20 Gel Electrophoresis Review DNA Samples Ladder, or sample containing DNA fragments of known length/size (in base pairs) Used to estimate size of/base pair length of isolated DNA fragments or other DNA samples run on the same gel

21 Hardy-Weinberg  As G. H. Hardy stated in 1908, 'There is not the slightest foundation for the idea that a dominant trait should show a tendency to spread over a whole population, or that a recessive trait should die out.'  A population maintains its genetic frequencies in the right conditions  Recessive traits do not die out, dominant traits are not taking over the world  Conditions: large population, random mating, no immigration or emigration, no mutations, and no natural selection  Hardy-Weinberg does not apply  Mutation, gene flow, genetic drift, assortative mating (marriage between close relatives)  Another explanation: 

22 Hardy Weinberg Formula  The simplest case of a single locus (location of gene on chromosome) with two alleles  Dominant allele: A  Recessive allele: a  Frequencies (how often alleles appear in a population): p and q  freq(A) = p  freq(a) = q  p + q = 1  If mating is random then new individuals will have Hardy- Weinberg frequencies  freq(AA) = p 2 for the AA homozygotes in the population  freq(aa) = q 2 for the aa homozygotes  freq(Aa) = 2pq for the heterozygotes  The different ways to form new genotypes can be derived using a Punnett square  The formula is sometimes written as (p 2 ) + (2pq) + (q 2 ) = 1  Probabilities must add up to one. Table 1: Punnett square for Hardy–Weinberg equilibrium Females A (p)a (q) Males A (p)AA (p 2 )Aa (pq) a (q)Aa (pq)aa (q 2 )

23 Bioinformatics A discipline that integrates mathematical, statistical, and computer tools to collect and process biological data

24 Overview Timeline: Prep  Before Labs  Aliquot InstaGene matrix, orange G DNA loading dye, molecular mass ruler, control samples  Prepare & aliquot 10mL.9% saline solution  Prepare TAE buffer  Set up student workstations  Before isolation and PCR (Tuesday)  Get ice and bucket  Prepare complete master mix and aliquot  Set up control PCR reactions  Prepare molten agarose  Program thermalcycler  Set up student workstations  Before Running Gels (Thursday)  Pour Gels with EtBr  Set up student workstations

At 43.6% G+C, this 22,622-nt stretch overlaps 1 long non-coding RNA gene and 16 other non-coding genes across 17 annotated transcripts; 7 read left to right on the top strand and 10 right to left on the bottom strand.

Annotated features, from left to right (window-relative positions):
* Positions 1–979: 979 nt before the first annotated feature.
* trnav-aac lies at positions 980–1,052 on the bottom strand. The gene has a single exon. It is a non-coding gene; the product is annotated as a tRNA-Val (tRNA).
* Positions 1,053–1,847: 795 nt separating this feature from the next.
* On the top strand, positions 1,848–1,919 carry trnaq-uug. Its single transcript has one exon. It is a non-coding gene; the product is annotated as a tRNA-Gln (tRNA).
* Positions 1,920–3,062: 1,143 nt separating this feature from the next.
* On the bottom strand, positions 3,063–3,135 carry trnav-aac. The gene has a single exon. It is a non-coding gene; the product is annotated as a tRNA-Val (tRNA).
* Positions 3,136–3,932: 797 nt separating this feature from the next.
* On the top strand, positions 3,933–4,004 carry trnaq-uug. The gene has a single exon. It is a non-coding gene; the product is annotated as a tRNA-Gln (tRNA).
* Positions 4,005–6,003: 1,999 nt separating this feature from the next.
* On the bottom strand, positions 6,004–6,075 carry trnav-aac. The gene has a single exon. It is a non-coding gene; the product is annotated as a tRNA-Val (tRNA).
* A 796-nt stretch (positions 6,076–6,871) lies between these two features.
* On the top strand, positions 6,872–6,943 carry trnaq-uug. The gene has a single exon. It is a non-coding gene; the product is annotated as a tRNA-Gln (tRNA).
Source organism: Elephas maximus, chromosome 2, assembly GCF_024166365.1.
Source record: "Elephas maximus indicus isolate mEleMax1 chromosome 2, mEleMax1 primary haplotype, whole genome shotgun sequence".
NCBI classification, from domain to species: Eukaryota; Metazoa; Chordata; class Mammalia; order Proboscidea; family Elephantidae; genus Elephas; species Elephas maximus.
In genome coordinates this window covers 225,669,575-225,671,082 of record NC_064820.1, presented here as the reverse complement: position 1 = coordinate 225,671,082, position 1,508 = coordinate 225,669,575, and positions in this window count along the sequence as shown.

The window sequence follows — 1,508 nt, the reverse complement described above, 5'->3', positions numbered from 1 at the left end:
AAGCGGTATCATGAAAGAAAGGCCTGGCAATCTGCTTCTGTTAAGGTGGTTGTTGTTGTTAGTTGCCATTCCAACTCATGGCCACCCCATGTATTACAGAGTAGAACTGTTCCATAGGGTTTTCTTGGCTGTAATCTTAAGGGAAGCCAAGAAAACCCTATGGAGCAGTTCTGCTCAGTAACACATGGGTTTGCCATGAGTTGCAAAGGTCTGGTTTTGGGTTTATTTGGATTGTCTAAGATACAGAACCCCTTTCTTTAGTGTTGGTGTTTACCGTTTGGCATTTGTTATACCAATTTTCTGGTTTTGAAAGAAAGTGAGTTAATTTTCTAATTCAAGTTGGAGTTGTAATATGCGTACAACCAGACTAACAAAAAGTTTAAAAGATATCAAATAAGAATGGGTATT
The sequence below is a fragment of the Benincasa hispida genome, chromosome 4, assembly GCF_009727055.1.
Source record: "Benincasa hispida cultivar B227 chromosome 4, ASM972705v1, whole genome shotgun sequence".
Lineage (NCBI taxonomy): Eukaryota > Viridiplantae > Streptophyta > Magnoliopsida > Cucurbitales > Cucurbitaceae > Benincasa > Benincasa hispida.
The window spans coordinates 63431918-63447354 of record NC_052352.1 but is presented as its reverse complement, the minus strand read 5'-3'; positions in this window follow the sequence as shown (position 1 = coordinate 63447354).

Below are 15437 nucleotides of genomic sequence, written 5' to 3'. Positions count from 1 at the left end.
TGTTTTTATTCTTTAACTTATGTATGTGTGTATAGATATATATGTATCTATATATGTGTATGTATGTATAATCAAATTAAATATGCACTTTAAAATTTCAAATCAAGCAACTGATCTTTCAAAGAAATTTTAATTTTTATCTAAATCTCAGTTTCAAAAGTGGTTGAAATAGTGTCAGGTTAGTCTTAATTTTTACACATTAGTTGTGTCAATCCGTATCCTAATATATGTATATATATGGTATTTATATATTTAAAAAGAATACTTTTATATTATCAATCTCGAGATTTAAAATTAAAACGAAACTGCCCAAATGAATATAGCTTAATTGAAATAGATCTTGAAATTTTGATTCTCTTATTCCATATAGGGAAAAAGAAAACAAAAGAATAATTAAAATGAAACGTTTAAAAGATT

25 Overview Timeline: Lab Day 1  Lesson 1: Cheek Cell DNA Template Preparation  Isolate cheek cells  Prepare genomic DNA from cheek cells/hair follicles  Lesson 2: PCR Amplification  Set up and perform PCR reactions Lab Service: Pour agarose gels Day 2  Lesson 3: Gel Electrophoresis of Amplified PCR Samples  Load and run gels  View gels  Lesson 4: Analysis and Interpretation of Results  Record the results  Analyze results 8 stations will be used, station 9 will run the controls!

26 Day 1: Overview and Tips  Lesson 1: Cheek Cell DNA Template Preparation OR Hair Follicle DNA Template Preparation  Isolate DNA from epithelial cells that line the inside of your cheek by rinsing your mouth with a saline (salt) solution, and collect the cells using a centrifuge  Then boil the cells to rupture them and release the DNA they contain  You will use the extracted genomic DNA as the target template for PCR amplification  Proceed to PCR today

27  Lesson 2: PCR Amplification  To replicate a piece of DNA, the reaction mixture requires the following components  1. DNA template — containing the intact sequence of DNA to be amplified  2. Individual deoxynucleotides (A, T, G, and C) — raw material of DNA (dNTPs)  3. DNA polymerase — an enzyme that assembles the nucleotides into a new DNA chain  4. Magnesium ions — a cofactor (catalyst) required by DNA polymerase to create the DNA chain  5. Oligonucleotide primers — pieces of DNA complementary to the template that tell DNA polymerase exactly where to start making copies  6. Salt buffer — provides the optimum ionic environment and pH for the PCR reaction  When combined under the right conditions, a copy of the original double- stranded template DNA molecule is made — doubling the number of template strands. Each time this cycle is repeated, copies are made from copies and the number of template strands doubles —from 2 to 4 to 8 to 16 and so on — until after 20 cycles there are 1,048,576 exact copies of the target sequence. Day 1: Overview and Tips

28 PCR Review: Video 

29 Day 2: Overview and Tips  Lesson 3: Gel Electrophoresis of Amplified PCR Samples Amplifying Alu element found in the PV92 region of chromosome 16  Contained within an intron: region of DNA is never really used  Primers: Designed to bracket a sequence within the PV92 region that is 641 base pairs long if the intron does not contain the Alu insertion, or 941 base pairs long if Alu is present.  Neither chromosome contains the insert: each amplified PCR product will be 641 base pairs  Alu insert on one chromosome but not the other: PCR product of 641 base pairs and one of 941 base pairs. The gel will reveal two bands for such a sample

30 Day 2 con’t: Overview and Tips  Lesson 4: Analysis and Interpretation of Results  Be sure to figure out a way to get everyone’s data  Alleles: Basic characteristics that population geneticists use to describe and analyze populations